Let this be a lesson to us all: Even when it seems like the fight is over, someone’s always willing to try and turn the clock back on us.
From the state that brought you legalized marijuana comes a ballot measure with the sole intent of overriding the ruling of the highest court in the nation. According to an article in The Denver Post, two ballot initiatives were filed Thursday, July 2 relating to the same-sex marriage ruling issued by the Supreme Court. The first would redefine all past, present, and future same-sex marriages in Colorado as civil unions, and the second would allow wedding-related businesses of?same-sex marriage opponents to hire contractors to do these jobs for them. Both measures were introduced by?Gene Straub and Attorney D’Arcy Straub from Littleton, CO. The Denver Post was unable to reach either of them for comment.
The first initiative, which would redefine same-sex marriages as civil unions, would be the most direct attempt to override the Supreme Court’s decision. Colorado?Gov. John Hickenlooper signed civil unions into law in 2013 as an alternative to marriage when the same-sex marriage bill was defeated earlier that year. Civil unions are not marriages, however, as they lack several benefits marriages do, such as certain healthcare, tax, and recognition benefits. The apparent goal is to present a false face of “separate-but-equal,” which is a historically flawed premise in the first place. A quote of the text of the initiative, provided by The Denver Post, reads as follows:
“A marriage is recognized as a form of religious expression of the people of Colorado that shall not be abridged through the state prescribing or recognizing any law that implicitly or explicitly defines a marriage in opposition or agreement with any particular religious belief.”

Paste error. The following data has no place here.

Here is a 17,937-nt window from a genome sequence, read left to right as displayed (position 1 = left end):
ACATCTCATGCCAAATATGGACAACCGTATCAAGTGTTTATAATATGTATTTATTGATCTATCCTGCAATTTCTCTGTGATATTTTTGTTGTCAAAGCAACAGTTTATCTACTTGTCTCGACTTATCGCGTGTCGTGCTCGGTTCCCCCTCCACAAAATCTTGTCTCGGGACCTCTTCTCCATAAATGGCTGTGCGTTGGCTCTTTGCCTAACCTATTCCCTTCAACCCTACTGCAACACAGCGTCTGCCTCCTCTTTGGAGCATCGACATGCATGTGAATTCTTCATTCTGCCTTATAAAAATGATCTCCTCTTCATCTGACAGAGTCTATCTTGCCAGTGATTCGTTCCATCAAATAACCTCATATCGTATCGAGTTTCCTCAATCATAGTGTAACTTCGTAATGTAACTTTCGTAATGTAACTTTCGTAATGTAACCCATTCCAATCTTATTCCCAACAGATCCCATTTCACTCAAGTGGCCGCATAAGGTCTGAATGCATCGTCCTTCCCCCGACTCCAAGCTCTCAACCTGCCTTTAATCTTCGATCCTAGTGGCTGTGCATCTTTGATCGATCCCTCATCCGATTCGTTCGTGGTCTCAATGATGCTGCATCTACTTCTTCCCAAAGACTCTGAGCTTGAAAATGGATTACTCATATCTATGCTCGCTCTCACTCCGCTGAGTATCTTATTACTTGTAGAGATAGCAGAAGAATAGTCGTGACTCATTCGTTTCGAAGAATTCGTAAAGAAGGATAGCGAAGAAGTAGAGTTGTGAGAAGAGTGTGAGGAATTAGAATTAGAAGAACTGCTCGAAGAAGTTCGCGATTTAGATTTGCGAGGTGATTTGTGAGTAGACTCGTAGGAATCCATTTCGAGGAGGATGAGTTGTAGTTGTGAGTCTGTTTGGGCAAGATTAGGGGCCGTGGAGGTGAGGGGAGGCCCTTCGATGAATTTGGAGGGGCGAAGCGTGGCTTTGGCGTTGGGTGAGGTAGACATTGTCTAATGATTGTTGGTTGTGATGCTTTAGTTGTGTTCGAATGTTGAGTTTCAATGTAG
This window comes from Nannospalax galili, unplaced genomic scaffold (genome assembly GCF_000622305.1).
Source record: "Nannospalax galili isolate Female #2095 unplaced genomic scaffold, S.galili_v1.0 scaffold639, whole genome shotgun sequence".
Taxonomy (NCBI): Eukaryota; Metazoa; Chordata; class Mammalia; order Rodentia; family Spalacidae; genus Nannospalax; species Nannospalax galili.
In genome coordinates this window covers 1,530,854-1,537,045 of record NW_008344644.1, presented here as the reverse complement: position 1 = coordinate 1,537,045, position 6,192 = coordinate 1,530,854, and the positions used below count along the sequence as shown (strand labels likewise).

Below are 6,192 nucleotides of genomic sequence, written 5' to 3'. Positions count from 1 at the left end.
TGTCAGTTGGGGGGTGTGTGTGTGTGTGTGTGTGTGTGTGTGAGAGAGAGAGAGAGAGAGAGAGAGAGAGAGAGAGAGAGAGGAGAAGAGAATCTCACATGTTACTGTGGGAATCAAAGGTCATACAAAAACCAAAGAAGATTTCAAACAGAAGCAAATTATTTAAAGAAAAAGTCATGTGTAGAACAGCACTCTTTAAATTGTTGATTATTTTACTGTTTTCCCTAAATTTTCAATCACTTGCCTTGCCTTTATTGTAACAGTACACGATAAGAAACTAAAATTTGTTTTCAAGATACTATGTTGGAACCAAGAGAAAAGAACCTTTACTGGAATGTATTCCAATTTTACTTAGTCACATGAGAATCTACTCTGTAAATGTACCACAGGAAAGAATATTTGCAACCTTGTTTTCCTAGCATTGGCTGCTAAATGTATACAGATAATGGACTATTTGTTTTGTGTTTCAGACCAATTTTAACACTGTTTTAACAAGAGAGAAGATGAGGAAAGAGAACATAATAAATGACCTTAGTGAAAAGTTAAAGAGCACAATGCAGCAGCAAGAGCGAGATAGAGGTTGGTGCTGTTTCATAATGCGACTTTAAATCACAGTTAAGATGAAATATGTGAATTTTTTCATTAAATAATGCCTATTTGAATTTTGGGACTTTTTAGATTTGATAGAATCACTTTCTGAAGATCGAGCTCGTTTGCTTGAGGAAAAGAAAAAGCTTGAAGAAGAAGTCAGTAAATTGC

Personally, I’d like to introduce the Straubs to the Supremacy Clause.
The second initiative’s goal is to permit businesses in wedding-related fields, presumably including florists, bakers, and photographers, to hire contractors to operate in their place if asked to provide services to a same-sex marriage ceremony. The exact goal of this particular initiative is unclear, though one hypothesis suggests that the measure would allow said businesses to pass the costs of hiring a contractor onto the customer, effectively creating a loophole that would allow businesses to charge same-sex couples more for services than their opposite-sex counterparts. This is, however, speculation, and will not be clear until more of the ballot initiative is clarified on July 16.
The two initiatives appear to be little more than blustering from the losing side of this ridiculous war. A?segment?of the population?feels persecuted when they can’t impose their religion on the rest of the country, so they?keep throwing conniption fits?in the form of?shady legal maneuvers and crazy extremist theories. Neither ballot initiative is likely to successfully overthrow a Supreme Court decision, so it is this reporter’s opinion that Colorado has little to worry about for the moment.